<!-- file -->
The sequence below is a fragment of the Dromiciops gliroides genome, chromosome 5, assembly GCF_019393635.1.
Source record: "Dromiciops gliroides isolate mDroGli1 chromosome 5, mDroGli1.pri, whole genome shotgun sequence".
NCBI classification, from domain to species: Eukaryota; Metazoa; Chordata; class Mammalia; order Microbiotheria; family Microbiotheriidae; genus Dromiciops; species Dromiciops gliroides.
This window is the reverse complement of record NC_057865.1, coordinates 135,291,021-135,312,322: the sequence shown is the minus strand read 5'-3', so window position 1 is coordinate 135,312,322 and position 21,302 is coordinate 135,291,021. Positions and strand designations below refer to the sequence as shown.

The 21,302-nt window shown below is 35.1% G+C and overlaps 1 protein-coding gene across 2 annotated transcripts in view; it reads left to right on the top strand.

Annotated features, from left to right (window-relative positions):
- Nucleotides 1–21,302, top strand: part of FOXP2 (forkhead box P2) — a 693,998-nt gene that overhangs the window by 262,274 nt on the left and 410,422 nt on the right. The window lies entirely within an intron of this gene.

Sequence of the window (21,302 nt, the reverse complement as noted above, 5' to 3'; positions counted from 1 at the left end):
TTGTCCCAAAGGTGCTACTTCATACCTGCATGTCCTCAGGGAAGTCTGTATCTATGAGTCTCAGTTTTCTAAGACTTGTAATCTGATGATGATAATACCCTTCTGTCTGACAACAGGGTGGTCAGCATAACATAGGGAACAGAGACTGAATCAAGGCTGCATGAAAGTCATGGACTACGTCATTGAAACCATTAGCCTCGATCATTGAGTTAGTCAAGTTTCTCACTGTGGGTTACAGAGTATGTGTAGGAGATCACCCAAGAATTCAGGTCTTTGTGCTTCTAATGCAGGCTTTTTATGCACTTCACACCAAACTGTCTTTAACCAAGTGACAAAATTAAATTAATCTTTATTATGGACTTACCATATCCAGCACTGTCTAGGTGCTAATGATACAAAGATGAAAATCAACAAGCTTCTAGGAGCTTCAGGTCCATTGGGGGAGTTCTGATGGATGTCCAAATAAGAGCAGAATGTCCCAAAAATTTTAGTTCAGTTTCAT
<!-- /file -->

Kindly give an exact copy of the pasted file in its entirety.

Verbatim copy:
The sequence below is a fragment of the Dromiciops gliroides genome, chromosome 5, assembly GCF_019393635.1.
Source record: "Dromiciops gliroides isolate mDroGli1 chromosome 5, mDroGli1.pri, whole genome shotgun sequence".
NCBI classification, from domain to species: Eukaryota; Metazoa; Chordata; class Mammalia; order Microbiotheria; family Microbiotheriidae; genus Dromiciops; species Dromiciops gliroides.
This window is the reverse complement of record NC_057865.1, coordinates 135,291,021-135,312,322: the sequence shown is the minus strand read 5'-3', so window position 1 is coordinate 135,312,322 and position 21,302 is coordinate 135,291,021. Positions and strand designations below refer to the sequence as shown.

The 21,302-nt window shown below is 35.1% G+C and overlaps 1 protein-coding gene across 2 annotated transcripts in view; it reads left to right on the top strand.

Annotated features, from left to right (window-relative positions):
- Nucleotides 1–21,302, top strand: part of FOXP2 (forkhead box P2) — a 693,998-nt gene that overhangs the window by 262,274 nt on the left and 410,422 nt on the right. The window lies entirely within an intron of this gene.

Sequence of the window (21,302 nt, the reverse complement as noted above, 5' to 3'; positions counted from 1 at the left end):
TTGTCCCAAAGGTGCTACTTCATACCTGCATGTCCTCAGGGAAGTCTGTATCTATGAGTCTCAGTTTTCTAAGACTTGTAATCTGATGATGATAATACCCTTCTGTCTGACAACAGGGTGGTCAGCATAACATAGGGAACAGAGACTGAATCAAGGCTGCATGAAAGTCATGGACTACGTCATTGAAACCATTAGCCTCGATCATTGAGTTAGTCAAGTTTCTCACTGTGGGTTACAGAGTATGTGTAGGAGATCACCCAAGAATTCAGGTCTTTGTGCTTCTAATGCAGGCTTTTTATGCACTTCACACCAAACTGTCTTTAACCAAGTGACAAAATTAAATTAATCTTTATTATGGACTTACCATATCCAGCACTGTCTAGGTGCTAATGATACAAAGATGAAAATCAACAAGCTTCTAGGAGCTTCAGGTCCATTGGGGGAGTTCTGATGGATGTCCAAATAAGAGCAGAATGTCCCAAAAATTTTAGTTCAGTTTCAT